Inequality, both in firm revenues and wages, varies greatly across sectors, has increased over time and is positively correlated to export opportunities. To explain these observations, this column propose a new theory in which firms’ investment at the entry stage affects the variance of the possible realisations of their productivity. It suggests that export opportunities and competition, besides reallocating resources across existing firms, increase the value of technological heterogeneity. This hints to a new powerful channel through which globalisation is making firms and wages more unequal.
Willem Thorbecke, 21 December 2015
A good understanding of the evolution of exports over the years is crucial for the design of trade policy. This column dissects Japanese exports using a gravity model and concludes that it would be beneficial for Japanese companies to diversify their exports by shipping more to China, Europe, and South Korea.
Emilie Anér, Anna Graneli, Magnus Lodefalk, 14 October 2015
A large body of research has established a positive link between immigrants and bilateral trade. However, the temporary movement of people across borders has received less attention. This column uses Swedish data to analyse the impact of temporary cross-border movement on trade. Recently arrived migrants are found to reduce the negative impact of distance on foreign trade, by assisting firms to overcome informal and informational barriers to trade with their origin country. Facilitating movement of people across borders can be a highly useful tool for engaging in and benefitting from specialised and internationalised production networks.
Andrew Rose, 01 September 2015
A nation’s hard power is based on its ability to coerce, while its soft power depends on the attractiveness of its culture, political ideals, and policies. This column shows that a country’s soft power has measureable effects on its exports. Countries that are admired for their positive global influence export more, holding other things constant.
Swarnali Ahmed Hannan, Maximiliano Appendino, Michele Ruta, 27 August 2015
The export-less depreciation of the yen has opened a debate on the power of exchange rates to boost exports. This column presents new evidence on how the exchange rate elasticity of exports has changed over time and across countries, and how global value chains have affected it. The upshot is that greater integration in global value chains makes exports substantially less responsive to exchange rate depreciations.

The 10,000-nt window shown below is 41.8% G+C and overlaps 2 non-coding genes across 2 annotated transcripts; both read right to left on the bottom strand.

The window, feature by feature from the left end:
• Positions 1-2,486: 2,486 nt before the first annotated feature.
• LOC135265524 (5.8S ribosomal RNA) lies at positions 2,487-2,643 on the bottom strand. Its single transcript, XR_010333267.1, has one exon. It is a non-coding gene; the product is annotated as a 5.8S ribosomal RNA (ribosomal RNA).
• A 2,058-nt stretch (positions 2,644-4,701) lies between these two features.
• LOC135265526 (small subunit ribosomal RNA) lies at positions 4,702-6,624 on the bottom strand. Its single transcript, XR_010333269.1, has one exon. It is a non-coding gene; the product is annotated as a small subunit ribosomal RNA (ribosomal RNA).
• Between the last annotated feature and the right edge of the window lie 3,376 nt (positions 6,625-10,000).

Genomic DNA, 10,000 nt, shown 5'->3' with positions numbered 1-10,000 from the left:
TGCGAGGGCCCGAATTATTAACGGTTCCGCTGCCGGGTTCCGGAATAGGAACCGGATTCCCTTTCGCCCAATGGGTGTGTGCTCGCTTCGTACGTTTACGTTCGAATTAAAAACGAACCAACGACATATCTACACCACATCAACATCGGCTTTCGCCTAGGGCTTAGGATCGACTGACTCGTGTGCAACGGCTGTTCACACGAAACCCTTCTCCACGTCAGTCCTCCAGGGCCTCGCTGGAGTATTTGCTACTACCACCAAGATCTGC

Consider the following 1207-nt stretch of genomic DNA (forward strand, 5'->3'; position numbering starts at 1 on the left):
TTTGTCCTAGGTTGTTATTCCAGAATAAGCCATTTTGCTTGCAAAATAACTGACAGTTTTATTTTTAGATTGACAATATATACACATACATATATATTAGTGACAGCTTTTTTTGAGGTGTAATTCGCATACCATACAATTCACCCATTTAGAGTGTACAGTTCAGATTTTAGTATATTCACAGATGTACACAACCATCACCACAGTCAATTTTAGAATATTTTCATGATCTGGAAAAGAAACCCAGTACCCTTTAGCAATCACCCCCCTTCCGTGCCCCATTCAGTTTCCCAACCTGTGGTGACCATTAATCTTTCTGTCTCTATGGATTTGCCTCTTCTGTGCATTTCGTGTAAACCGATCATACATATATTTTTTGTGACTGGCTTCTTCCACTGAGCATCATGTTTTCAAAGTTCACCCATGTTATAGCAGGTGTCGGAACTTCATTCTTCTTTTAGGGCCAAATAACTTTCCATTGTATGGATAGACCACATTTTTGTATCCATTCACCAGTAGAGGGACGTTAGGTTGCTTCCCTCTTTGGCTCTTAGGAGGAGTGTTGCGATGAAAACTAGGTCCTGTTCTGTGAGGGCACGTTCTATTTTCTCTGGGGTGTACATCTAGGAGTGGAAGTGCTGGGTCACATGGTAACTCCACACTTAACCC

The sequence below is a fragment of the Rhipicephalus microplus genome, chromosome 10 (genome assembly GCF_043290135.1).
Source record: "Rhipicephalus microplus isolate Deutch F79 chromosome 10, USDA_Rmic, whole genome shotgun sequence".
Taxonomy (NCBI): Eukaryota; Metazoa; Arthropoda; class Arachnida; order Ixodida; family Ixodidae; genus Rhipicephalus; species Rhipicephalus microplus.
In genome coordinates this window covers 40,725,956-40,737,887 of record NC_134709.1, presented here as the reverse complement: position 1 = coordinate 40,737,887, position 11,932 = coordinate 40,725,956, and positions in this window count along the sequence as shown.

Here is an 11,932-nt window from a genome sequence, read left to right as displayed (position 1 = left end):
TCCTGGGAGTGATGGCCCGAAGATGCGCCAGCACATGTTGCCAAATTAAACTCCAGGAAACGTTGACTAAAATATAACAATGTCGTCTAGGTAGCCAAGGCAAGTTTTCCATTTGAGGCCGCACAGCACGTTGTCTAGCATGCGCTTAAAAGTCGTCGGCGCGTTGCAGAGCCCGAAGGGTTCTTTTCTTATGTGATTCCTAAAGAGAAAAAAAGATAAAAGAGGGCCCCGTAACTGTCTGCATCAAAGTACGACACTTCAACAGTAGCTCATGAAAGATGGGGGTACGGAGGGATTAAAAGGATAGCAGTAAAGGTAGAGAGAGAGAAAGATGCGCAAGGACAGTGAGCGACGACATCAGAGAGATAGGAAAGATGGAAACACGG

Rosario Crinò, Laura Ogliari, 29 July 2015
The production of high-quality goods influences key aspects of countries’ economic performance, including growth and development. This column argues that removing credit market imperfections may help countries transition from the production of low-quality to high-quality goods, especially in industries that are more sensitive to financial frictions.
Takatoshi Ito, Satoshi Koibuchi, Kiyotaka Sato, Junko Shimizu, 29 June 2015
Japanese firms have been struggling with the yen’s volatility ever since the peg was dropped in 1973. This column, based on a recent survey of Japanese firms, argues that many firms have managed their exchange rate exposure by using operational and financial hedging strategies. It also finds that firms employing currency hedge and invoicing exports in yen are judged by the market to have reduced currency exposures.
Gianmarco Ottaviano, Giovanni Peri, Greg Wright, 17 June 2015
International trade in services and immigration are among the fastest growing aspects of globalisation. Using UK data, this column explores the links between these phenomena. Immigrants promote exports of final services to their home countries, while also reducing imports for some intermediate services, and bringing productivity gains to the labour market. In designing immigration policies, it is important that the potential impact on exports and offshoring activities are carefully considered.
Simon Evenett, Johannes Fritz, 16 June 2015
The Global Crisis resulted in many trade barriers and distortions. This column introduces a new eBook that argues that least developed countries were hard hit by these barriers. Drawing on Global Trade Alert data, it argues that these barriers reduced these nations’ exports by 30% during the period 2009 to 2013 – over a quarter of a trillion US dollars in total.
Uri Dadush, 13 March 2015
Manufacturing is often seen as the key to sustainable export and productivity growth in developing countries. This column argues that, while manufacturing played a key role in some countries’ development, high growth can be sustained without relying primarily on manufacturing. A process of learning, productivity improvement, and investment that touches all sectors characterises the most successful economies. Policies that artificially favour manufacturing should instead give way to maximising learning from the frontier in all sectors of the economy.
Otaviano Canuto, Cornelius Fleischhaker, Philip Schellekens, 11 January 2015
While Brazil has become one of the largest economies in the world, it remains among the most closed economies as measured by the share of exports and imports in GDP. This column argues that this cannot be explained simply by the size of Brazil’s economy. Rather it is due to a reliance on domestic value chain integration as opposed to participation in global production networks. Greater trade openness could produce efficiency gains and help Brazil address its productivity and competitiveness challenges.